BOSTON, Oct. 28, 2015 /PRNewswire/ -- With autumn in full colorful swing and Halloween fast approaching, Lineage Labs, the makers of Bevy, and Intel Corporation today released the results of a study of American photo and video habits. The Bevy American Image Index was commissioned by Lineage Labs and Intel and conducted by GfK, an independent global market research company. GfK asked Americans a range of questions, including how many photos and videos they take daily, what sort of photos they shoot, how and when they share that content, and what percentage of those photos/videos would prove mortifying if shared widely, or stolen.
Lineage Labs is the creator of Bevy, a new, small, in-home connected device that collects, organizes and protects digital photos and videos the moment they are taken, or on demand. Bevy was launched in October 2015. Lineage Labs created Bevy in partnership with Intel, and the companies have collaborated to take a wide-angle look at American photo tendencies.
"Intel and Lineage Labs set out to learn about the habits Americans have formed when it comes to photos and videos," said Nancy Smith, cofounder and CMO, Lineage Labs. "Mobile devices have given everyone the power to take photos whenever the mood strikes, which is still a fairly new phenomenon. We learned that while Americans take full advantage of the possibility, particularly younger Americans, they tend to protect those images somewhat less carefully."
Millennials Are Click-Happy
On any given day, more than half of Americans take at least one photo (59%). Among photo-taking Americans, the average was two photos each day. Twenty percent of those Americans take six or more photos each day. The number of pure snaps is likely higher, given that 17% of Americans claim to take the same photo four or more times in order to get the best shot. Sixteen percent report that they "consistently" have to delete photos on their mobile device in order to take more.
The most common American photos are of friends and family (29%). Twenty percent of American shots are of vacations/travel. Nineteen percent are of kids and 13% are of pets. Six percent of American photos are selfies, and 4% are of food. Selfie-taking rises sharply among younger folks; a full 16% of the pictures taken by Americans aged 18-24 are selfies. Among Americans aged 65+ that figure plummets to 1%.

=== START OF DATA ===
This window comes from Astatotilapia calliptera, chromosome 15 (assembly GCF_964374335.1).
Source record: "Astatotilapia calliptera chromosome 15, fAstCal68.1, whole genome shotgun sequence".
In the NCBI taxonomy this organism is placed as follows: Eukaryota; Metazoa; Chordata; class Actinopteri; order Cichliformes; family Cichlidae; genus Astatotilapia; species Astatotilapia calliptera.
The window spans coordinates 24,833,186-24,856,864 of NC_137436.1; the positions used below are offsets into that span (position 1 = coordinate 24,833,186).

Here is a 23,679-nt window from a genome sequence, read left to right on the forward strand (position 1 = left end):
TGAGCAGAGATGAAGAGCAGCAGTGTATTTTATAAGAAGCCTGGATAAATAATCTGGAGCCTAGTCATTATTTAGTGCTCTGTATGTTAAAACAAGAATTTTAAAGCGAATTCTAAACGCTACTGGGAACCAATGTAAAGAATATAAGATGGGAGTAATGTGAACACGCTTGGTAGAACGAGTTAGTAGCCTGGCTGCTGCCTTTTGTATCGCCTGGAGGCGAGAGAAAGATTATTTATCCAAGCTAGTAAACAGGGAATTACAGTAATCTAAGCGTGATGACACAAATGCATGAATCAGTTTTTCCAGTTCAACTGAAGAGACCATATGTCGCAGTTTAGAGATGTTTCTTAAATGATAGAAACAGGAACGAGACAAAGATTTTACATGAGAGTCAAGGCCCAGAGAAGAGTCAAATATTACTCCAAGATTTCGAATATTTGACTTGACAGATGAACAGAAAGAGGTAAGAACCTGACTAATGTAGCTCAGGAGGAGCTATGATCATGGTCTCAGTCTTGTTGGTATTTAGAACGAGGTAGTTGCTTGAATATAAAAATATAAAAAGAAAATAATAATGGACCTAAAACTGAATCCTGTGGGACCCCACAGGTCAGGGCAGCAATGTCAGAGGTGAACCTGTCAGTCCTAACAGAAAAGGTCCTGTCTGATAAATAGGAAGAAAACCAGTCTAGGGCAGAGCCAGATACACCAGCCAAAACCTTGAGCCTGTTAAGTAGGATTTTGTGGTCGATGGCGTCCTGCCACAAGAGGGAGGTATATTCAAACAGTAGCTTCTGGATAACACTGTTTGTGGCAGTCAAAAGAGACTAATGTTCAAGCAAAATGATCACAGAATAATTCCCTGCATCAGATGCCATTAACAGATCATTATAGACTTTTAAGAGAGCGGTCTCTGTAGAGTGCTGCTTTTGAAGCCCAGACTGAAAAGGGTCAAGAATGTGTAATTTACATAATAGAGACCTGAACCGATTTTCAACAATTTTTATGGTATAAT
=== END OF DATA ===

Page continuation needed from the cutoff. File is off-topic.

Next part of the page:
Facebook is by far the most popular channel for sharing such photos. Forty-two percent of Americans share photos on Facebook, while 12% do so on Instagram. Among the 18-24 set, 53% of photos are shared via Facebook, 31% via Instagram, 25% through Snapchat and 15% are published on Twitter. The same set of younger Americans also reports that they share a full 30% of photo/video content they shoot across their social media channels.
Everyone's a Critic
The American Image Index found than one in four (27%) Americans claim to have "unfollowed" someone because of "chronic photo/video oversharing" on social media. By a wide margin, a surplus of selfies was to blame – 58% of Americans cite chronic oversharing of selfies as the reason they stopped following someone. "Political" photos were the second-most aggravating (cited by 43% of Americans), followed by "religious/inspirational" (34%) and "food" (20%).
In fact, Americans are nearly three times as likely to be unfollowed on social channels for sharing an image of a plate of food as for sharing an image that is "violent, vulgar or obscene" (7%).
Reputations at Risk
Americans report that they would be "uncomfortable" showing 16% of their collective photos and videos to their boss. And Americans consider 6% of the photos on their phones/cameras to be dangerous, to the point where it would "damage their reputation" if shared publicly.
Americans do not appear to safeguard their photo and video libraries with much care. Seventy percent of Americans do not use a "photo storage site" to protect their images. One in three Americans (33%) are not familiar with cloud-based storage. Forty-eight percent of Americans understand "somewhat" how the cloud works, 22% say they understand "a little" and 5% "not at all."